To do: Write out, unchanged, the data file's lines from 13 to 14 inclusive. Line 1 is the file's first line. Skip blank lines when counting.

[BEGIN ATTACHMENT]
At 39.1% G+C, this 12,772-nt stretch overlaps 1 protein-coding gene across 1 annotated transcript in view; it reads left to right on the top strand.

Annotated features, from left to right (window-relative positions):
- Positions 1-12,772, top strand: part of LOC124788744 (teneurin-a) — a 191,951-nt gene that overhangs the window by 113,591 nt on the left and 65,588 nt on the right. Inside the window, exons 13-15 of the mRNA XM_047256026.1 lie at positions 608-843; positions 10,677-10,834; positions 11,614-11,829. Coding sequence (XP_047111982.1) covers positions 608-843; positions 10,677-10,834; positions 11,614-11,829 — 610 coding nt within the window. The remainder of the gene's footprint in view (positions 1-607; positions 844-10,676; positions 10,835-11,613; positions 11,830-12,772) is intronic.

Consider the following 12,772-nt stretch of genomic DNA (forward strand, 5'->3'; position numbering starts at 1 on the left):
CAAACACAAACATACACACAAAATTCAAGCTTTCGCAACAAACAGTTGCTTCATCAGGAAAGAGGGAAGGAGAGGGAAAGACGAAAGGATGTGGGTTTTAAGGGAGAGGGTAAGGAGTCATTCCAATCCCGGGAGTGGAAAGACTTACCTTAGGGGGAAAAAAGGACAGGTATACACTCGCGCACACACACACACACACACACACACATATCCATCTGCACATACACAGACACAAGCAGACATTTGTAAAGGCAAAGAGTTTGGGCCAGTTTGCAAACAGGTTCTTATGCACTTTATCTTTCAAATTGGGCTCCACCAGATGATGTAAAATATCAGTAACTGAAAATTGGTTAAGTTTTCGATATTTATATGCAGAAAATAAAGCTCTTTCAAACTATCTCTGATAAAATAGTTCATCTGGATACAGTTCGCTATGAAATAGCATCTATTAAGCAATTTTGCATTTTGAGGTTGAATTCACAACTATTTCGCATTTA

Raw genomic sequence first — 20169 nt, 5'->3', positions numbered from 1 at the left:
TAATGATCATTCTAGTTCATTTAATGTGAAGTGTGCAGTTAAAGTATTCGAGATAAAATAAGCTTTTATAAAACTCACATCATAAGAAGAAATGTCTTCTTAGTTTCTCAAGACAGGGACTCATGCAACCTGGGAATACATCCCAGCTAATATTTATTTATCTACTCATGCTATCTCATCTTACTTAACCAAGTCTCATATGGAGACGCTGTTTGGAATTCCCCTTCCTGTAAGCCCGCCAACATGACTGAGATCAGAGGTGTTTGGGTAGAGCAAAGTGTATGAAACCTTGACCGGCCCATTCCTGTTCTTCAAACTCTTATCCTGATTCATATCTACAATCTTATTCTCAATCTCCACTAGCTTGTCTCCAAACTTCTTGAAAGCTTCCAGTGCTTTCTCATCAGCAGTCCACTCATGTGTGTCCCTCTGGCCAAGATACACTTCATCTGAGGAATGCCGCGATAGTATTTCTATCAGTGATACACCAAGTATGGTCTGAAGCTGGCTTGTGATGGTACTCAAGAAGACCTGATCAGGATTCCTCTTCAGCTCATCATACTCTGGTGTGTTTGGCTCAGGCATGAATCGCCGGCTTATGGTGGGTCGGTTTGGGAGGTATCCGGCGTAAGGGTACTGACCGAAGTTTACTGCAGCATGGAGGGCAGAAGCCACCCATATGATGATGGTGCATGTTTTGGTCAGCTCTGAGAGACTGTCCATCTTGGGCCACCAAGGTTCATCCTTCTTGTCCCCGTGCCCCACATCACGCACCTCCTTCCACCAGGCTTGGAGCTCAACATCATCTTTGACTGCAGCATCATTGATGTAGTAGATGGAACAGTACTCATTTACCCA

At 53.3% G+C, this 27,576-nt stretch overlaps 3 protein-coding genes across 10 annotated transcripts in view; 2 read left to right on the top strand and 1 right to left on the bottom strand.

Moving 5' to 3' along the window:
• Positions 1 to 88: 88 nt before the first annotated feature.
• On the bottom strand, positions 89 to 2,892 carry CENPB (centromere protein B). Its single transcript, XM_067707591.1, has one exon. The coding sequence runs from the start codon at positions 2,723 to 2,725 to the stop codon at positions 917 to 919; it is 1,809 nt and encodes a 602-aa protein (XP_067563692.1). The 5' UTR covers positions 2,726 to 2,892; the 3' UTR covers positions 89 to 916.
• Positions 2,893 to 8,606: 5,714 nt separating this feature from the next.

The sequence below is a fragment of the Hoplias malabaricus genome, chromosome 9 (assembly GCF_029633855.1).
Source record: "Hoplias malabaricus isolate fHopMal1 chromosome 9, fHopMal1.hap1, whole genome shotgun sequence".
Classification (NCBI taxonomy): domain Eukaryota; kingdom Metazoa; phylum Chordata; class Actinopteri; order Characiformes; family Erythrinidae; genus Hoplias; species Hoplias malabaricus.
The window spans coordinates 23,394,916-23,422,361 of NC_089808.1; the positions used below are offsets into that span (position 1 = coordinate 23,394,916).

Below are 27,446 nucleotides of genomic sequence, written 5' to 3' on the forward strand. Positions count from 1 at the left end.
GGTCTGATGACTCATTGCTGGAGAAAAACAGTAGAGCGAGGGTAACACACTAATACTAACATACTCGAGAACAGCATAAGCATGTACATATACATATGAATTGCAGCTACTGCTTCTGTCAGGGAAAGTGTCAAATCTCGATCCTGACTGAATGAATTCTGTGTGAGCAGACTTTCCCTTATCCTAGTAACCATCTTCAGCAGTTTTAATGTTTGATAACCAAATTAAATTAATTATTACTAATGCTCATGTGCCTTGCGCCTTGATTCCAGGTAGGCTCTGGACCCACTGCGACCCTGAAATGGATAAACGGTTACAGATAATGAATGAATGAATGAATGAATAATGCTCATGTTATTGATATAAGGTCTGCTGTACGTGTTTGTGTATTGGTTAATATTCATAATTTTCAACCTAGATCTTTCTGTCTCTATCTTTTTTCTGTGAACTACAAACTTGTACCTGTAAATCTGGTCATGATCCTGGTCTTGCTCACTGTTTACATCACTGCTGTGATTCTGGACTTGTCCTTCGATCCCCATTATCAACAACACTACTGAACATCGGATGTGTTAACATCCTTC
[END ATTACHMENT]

The sequence below is a fragment of the Hoplias malabaricus genome, chromosome 9 (assembly GCF_029633855.1).
Source record: "Hoplias malabaricus isolate fHopMal1 chromosome 9, fHopMal1.hap1, whole genome shotgun sequence".